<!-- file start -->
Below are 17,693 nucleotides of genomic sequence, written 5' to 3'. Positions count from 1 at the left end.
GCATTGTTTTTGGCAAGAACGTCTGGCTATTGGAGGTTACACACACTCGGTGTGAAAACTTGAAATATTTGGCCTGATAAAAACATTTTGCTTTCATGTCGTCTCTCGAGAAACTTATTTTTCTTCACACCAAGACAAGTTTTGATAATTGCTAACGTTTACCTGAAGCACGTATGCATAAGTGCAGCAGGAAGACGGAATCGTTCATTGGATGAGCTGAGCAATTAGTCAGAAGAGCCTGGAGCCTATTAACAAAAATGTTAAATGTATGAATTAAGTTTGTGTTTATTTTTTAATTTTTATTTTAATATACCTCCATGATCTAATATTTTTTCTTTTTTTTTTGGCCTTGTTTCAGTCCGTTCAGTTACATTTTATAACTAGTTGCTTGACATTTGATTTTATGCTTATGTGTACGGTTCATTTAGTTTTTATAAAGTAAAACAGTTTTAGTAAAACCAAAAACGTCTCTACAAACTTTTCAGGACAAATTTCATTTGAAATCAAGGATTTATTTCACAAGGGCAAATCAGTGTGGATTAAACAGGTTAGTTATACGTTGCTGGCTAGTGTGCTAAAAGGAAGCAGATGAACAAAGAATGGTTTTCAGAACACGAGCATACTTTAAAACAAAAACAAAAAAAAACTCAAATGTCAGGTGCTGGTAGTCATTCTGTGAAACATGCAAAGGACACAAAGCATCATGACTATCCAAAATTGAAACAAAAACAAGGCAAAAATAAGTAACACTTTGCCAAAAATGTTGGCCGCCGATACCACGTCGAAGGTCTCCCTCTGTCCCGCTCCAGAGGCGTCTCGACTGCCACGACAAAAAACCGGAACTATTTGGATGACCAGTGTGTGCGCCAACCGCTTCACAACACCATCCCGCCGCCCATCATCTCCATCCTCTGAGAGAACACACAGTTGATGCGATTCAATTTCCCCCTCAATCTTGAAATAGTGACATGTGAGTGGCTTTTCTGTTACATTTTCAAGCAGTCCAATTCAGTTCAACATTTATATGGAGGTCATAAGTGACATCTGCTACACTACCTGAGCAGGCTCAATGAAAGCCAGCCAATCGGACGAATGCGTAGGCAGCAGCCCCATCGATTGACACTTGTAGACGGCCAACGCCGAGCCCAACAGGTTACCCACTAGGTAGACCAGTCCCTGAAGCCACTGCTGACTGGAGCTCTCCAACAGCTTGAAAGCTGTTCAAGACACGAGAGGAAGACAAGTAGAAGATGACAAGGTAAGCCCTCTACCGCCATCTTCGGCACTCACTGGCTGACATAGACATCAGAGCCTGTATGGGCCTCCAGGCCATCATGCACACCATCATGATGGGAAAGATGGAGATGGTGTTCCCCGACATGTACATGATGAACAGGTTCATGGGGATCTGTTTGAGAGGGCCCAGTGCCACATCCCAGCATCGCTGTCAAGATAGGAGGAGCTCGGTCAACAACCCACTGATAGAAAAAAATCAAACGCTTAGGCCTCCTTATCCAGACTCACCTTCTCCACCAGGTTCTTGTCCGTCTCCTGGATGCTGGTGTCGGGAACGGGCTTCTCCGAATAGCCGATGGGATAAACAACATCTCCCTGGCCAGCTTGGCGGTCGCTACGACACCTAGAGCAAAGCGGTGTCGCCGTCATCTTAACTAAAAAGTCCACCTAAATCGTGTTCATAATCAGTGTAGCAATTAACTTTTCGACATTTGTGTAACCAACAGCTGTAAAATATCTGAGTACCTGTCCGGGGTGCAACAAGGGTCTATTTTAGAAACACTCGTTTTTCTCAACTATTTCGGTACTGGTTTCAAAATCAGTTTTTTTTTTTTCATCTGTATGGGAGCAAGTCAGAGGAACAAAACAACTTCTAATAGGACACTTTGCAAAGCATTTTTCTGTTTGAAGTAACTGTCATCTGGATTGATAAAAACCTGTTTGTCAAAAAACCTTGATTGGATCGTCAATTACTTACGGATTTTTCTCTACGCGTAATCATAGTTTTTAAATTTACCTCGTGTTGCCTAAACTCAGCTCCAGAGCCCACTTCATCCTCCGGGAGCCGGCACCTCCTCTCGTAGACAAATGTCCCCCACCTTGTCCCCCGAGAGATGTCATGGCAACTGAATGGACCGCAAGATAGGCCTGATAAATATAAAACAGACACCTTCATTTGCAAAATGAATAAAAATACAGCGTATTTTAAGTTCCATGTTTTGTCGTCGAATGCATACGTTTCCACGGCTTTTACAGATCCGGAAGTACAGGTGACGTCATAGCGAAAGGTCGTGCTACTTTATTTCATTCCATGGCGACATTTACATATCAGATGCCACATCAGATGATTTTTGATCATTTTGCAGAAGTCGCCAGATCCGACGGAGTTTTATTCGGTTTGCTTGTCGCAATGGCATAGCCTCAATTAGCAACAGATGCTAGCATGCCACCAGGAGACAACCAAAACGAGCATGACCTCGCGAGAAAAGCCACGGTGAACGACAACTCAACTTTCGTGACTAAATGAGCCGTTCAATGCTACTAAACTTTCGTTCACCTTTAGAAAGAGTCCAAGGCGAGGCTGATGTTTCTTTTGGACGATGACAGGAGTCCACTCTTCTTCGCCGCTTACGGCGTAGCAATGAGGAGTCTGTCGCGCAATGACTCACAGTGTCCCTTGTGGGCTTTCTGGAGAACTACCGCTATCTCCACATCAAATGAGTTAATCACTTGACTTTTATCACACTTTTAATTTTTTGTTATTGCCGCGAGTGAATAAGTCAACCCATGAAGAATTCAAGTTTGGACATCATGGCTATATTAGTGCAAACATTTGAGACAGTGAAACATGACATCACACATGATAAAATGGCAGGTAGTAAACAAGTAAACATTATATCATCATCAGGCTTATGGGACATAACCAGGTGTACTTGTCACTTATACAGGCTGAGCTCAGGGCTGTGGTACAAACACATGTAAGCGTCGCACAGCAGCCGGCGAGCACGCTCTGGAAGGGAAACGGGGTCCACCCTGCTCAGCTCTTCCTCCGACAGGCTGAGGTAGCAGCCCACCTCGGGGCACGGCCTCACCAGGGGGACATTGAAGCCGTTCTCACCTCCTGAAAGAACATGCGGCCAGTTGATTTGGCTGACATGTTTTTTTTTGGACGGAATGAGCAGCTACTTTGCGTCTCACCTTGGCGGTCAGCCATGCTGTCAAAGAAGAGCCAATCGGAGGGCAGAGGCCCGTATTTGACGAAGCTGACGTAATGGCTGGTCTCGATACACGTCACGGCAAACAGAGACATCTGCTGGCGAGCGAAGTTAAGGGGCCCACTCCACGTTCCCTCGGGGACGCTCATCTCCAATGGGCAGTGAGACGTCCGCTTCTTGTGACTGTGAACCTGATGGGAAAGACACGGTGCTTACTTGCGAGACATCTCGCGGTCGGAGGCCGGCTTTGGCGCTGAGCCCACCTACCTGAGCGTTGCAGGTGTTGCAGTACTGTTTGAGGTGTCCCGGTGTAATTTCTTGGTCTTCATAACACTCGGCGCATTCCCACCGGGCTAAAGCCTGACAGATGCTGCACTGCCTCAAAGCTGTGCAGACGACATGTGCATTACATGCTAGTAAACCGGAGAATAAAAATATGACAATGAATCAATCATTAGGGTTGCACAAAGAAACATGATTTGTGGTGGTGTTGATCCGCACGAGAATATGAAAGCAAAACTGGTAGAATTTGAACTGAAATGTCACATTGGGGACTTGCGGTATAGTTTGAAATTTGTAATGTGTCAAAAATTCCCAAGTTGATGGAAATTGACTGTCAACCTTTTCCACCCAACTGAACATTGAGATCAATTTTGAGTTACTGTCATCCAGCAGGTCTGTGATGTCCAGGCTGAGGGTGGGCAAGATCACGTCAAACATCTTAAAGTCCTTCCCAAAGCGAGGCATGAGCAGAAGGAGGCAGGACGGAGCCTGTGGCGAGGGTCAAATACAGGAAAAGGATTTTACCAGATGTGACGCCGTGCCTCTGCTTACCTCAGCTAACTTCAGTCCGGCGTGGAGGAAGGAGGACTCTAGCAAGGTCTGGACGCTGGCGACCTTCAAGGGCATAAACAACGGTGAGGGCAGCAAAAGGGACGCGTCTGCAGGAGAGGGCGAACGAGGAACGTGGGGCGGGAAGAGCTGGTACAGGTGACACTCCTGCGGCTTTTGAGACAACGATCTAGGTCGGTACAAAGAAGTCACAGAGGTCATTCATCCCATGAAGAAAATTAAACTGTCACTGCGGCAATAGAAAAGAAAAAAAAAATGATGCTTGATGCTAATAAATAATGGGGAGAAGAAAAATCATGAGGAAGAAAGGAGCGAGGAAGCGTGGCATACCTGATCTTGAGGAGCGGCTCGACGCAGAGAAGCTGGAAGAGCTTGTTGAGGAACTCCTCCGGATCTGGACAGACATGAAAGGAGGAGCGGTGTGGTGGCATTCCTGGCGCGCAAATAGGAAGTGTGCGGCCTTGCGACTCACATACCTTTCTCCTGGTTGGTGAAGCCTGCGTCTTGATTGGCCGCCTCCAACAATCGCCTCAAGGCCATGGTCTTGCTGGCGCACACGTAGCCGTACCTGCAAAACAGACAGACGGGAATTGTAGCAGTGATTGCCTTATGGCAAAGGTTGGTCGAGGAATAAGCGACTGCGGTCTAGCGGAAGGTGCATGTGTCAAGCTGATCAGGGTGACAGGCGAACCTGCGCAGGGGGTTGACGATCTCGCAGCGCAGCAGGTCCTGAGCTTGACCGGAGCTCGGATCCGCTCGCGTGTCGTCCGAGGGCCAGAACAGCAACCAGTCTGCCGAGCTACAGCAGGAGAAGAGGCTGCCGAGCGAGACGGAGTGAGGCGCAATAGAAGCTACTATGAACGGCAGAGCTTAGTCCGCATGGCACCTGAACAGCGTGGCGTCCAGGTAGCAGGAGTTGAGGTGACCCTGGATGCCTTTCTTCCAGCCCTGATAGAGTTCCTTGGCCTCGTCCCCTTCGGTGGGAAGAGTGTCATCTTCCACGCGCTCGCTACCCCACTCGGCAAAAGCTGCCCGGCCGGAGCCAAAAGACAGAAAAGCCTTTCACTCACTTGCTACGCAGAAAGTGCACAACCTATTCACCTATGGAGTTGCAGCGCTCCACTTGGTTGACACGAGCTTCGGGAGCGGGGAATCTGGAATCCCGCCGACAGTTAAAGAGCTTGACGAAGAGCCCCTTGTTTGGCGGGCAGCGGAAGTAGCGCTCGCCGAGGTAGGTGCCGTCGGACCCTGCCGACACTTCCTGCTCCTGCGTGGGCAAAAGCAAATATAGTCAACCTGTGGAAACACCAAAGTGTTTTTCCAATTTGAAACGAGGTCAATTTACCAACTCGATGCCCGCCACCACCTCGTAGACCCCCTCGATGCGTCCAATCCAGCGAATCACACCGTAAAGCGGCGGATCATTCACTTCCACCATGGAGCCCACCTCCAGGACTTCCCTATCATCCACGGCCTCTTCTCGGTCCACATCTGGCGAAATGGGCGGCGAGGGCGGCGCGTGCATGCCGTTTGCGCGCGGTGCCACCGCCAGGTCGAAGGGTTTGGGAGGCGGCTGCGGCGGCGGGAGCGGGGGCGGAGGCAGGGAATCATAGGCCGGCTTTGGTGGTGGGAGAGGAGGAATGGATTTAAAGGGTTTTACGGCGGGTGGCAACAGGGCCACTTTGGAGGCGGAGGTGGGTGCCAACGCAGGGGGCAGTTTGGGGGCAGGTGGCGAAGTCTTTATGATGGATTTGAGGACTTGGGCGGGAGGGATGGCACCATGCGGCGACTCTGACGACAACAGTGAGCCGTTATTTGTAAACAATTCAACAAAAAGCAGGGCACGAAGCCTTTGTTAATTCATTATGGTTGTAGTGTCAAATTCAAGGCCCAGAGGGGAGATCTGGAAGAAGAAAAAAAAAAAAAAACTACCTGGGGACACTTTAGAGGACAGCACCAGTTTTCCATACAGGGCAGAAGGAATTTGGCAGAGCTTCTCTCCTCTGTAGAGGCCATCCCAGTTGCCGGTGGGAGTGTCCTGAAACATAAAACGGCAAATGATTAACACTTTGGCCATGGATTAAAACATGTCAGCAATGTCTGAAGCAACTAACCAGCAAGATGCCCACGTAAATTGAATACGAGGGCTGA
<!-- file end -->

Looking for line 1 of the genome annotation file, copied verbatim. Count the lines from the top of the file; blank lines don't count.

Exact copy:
Below are 17,693 nucleotides of genomic sequence, written 5' to 3'. Positions count from 1 at the left end.